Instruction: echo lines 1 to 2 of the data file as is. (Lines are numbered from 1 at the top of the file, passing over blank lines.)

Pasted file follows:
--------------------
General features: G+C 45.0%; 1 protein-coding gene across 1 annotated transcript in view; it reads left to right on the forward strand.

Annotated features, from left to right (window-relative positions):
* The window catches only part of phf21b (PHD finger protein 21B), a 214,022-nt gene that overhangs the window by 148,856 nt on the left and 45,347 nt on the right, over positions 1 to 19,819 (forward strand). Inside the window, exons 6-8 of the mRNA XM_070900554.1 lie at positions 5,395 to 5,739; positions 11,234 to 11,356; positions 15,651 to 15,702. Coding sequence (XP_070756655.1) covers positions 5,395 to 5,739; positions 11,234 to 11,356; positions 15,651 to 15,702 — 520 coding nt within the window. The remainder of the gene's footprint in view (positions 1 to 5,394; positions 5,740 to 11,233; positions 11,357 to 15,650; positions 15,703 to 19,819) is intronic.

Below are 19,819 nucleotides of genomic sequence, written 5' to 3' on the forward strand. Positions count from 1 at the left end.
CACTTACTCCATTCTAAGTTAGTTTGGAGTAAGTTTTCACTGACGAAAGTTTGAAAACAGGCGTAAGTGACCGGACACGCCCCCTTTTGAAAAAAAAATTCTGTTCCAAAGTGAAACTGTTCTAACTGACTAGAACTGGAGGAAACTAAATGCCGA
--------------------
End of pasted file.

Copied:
General features: G+C 45.0%; 1 protein-coding gene across 1 annotated transcript in view; it reads left to right on the forward strand.

Annotated features, from left to right (window-relative positions):